This is our adaptation of a classic Colombian chicken recipe called Ajiaco. The soup hinges on using several different kinds of potatoes, which are native to South America.
The soup is served with a variety of garnishes, including a special salsa, "Aji", that truly defines the dish.
What is Ajico Soup?
Ajiaco soup has all sorts of variations, but they all seem to rely on potatoes -- some of which are cooked so long they dissolve, thickening the soup -- corn (usually on the cob), and chicken.
We decided to finely dice russet potatoes so they would dissolve quickly, and we pureed the soup base with an immersion blender, which saved hours of cooking time.
If you don't have an immersion blender, you can either puree the soup base in a blender, or just cook it until the diced potatoes dissolve.
It's important to use bone-on pieces of chicken here, as they are both cheaper and will make your soup broth more flavorful.
Garnishes for Colombian Chicken Soup
Garnishes are up to you. They almost always include capers, avocados and cilantro, and will often include a salsa or a crema, which, depending on your perspective is either thin sour cream or a thick regular cream.
We used tiny, multi-colored potatoes to finish the dish, but you can use any mix of potatoes — just make sure to not use all russets. Red skinned potatoes, purple potatoes, fingerlings and small Yukon Golds are all good choices.
Colombian Chicken Soup
The real version of this dish requires a special herb called guasca, which is a unique flavor. We added bay leaves to get somewhere close.
3 pounds chicken thighs and legs, skin removed, rinsed well
1 large white or yellow onion, chopped
1 pound russet potatoes, peeled and diced
5 garlic cloves, minced
1 1/2 quarts water
1 quart chicken stock
1 tablespoon cumin
3 bay leaves
2 pounds small potatoes, of various colors
2 ears fresh corn, cut crosswise into 1 to 2 inch rounds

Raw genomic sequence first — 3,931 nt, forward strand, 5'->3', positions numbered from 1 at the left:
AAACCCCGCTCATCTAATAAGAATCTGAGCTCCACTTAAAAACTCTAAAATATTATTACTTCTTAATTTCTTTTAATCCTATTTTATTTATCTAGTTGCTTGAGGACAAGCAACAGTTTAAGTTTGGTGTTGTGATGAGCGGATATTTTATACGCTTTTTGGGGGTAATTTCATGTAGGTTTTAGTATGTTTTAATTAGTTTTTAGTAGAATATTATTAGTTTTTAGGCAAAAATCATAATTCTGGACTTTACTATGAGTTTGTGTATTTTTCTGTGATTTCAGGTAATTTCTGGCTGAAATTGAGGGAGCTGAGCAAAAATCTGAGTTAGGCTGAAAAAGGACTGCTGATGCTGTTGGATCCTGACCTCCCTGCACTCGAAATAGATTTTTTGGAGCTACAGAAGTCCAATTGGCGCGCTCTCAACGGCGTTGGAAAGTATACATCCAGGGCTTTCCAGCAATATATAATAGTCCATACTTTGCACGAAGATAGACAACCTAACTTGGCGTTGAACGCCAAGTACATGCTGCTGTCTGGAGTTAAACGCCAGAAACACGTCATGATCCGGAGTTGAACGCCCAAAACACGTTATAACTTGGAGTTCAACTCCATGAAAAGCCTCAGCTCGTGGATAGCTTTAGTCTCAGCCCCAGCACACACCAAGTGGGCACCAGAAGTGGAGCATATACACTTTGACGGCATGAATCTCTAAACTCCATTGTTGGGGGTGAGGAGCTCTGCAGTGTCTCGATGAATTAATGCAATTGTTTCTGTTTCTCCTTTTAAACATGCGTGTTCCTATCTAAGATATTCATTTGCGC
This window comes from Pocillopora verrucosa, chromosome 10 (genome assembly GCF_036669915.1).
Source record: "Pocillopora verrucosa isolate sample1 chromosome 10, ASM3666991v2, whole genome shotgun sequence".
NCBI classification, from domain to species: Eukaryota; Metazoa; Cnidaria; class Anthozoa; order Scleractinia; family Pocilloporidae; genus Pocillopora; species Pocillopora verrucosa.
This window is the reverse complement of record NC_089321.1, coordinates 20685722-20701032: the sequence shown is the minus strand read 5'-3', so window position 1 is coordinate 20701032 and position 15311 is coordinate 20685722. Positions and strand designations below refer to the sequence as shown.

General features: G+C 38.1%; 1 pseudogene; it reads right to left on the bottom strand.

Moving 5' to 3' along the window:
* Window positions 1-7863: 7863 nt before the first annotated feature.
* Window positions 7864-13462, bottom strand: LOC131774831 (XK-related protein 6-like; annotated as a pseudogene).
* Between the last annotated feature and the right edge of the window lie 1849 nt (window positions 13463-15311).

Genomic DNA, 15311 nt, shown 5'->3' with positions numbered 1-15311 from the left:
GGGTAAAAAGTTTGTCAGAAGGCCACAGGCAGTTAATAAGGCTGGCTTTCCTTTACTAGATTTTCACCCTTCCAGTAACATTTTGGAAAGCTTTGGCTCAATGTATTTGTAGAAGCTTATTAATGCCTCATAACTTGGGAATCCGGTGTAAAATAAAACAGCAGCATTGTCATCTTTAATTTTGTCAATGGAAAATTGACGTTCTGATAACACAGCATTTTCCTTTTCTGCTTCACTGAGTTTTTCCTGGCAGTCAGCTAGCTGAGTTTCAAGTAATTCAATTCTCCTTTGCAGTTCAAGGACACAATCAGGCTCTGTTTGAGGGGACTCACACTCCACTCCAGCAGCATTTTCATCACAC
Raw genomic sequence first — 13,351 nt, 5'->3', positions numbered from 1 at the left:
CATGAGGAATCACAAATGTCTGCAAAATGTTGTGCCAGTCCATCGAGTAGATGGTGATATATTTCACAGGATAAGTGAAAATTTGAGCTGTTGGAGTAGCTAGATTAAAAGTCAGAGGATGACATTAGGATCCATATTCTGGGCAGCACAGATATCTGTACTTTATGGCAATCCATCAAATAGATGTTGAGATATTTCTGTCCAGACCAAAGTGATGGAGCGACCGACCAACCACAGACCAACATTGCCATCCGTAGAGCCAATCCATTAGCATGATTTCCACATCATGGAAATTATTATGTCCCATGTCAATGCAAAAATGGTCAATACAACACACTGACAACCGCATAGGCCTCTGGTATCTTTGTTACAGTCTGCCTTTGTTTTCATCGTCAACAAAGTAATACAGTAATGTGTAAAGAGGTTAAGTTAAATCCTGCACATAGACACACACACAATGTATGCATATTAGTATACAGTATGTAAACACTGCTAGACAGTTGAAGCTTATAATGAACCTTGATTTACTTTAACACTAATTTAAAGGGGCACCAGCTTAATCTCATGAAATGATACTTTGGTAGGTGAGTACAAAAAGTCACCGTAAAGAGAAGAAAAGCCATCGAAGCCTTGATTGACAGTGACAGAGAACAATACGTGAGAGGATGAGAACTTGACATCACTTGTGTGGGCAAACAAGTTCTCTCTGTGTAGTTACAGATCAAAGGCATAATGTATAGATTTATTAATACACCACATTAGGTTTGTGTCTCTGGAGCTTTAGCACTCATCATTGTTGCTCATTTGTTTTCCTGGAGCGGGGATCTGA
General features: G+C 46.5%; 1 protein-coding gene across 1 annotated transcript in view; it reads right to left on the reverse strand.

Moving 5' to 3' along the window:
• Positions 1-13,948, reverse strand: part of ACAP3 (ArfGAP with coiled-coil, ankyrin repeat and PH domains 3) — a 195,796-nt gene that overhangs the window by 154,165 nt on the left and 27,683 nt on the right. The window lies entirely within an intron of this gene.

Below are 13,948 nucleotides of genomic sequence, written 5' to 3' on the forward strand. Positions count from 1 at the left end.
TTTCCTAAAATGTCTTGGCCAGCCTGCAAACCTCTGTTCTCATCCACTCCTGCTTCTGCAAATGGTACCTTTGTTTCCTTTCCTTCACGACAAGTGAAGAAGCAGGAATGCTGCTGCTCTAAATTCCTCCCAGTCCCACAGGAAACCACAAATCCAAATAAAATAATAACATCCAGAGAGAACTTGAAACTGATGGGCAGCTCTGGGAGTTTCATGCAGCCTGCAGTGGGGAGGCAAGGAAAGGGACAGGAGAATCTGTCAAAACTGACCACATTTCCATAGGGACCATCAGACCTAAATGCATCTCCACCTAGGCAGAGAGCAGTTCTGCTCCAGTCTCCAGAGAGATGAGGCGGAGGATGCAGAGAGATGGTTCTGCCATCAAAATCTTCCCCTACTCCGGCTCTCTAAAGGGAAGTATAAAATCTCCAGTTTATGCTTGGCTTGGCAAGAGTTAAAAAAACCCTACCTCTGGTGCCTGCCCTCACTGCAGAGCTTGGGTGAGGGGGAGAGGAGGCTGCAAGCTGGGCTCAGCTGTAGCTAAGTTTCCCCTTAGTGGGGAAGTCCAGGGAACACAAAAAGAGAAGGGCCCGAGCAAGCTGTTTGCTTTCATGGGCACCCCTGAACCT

4 scallions (white and light green parts only)
2 Roma or other plum tomatoes, seeded and chopped
2 fresh Scotch bonnet or habanero chiles or 2 fresh hot red chiles, stems and seeds removed (wear gloves, do NOT touch your eyes!)
1/4 cup fresh cilantro leaves
3 tablespoons lemon or lime juice
1/4 teaspoon kosher salt
Garnish: capers, sour cream, avocados, cilantro
- Food processor
Cook the chicken, russets, onion, and garlic in stock and water:
Put the chicken, diced russet potatoes, chopped onion and garlic in a large (at least 8 quart) stock pot and add 1 1/2 quarts of water and the quart of chicken stock.
Bring to a boil over high heat and then reduce the heat to a vigorous simmer.
Add the cumin, bay leaves and salt to taste. Simmer this until the meat wants to fall of the bones of the chicken — anywhere from 45 minutes to 1 hour, 15 minutes.
Remove the chicken and bay leaves and purée some of the soup base:
When the chicken is ready, remove it and the bay leaves from the soup and set in a large bowl. If you are going to puree the soup base with an immersion blender or by putting the soup into a regular blender in batches, do so now.
Simmer the soup base with additional potatoes:
Pour the pureed soup base back into the pot and bring to a very gentle simmer. Add the second batch of potatoes and cook until tender, about 20 to 40 minutes, depending on size.
Shred the chicken meat off the bones:
While the potatoes are cooking, shred the meat off the chicken bones and set aside.
Make the salsa:
Pulse all the ingredients in a food processor until they're finely minced. Transfer to a serving bowl.
Cook the corn in the stock:
Drop the pieces of corn on the cob into the simmering soup and cook for 5 minutes.
Serve the soup with the salsa, capers, sliced avocados, sour cream, and cilantro in separate bowls. Let people add garnishes to their own servings.
|Nutrition Facts (per serving)|
|Servings: 10 to 12|
|Amount per serving|
|% Daily Value*|
|Total Fat 17g||22%|
|Saturated Fat 5g||25%|
|Total Carbohydrate 34g||12%|
|Dietary Fiber 4g||13%|
|Total Sugars 4g|
|Vitamin C 17mg||84%|
|*The % Daily Value (DV) tells you how much a nutrient in a food serving contributes to a daily diet. 2,000 calories a day is used for general nutrition advice.|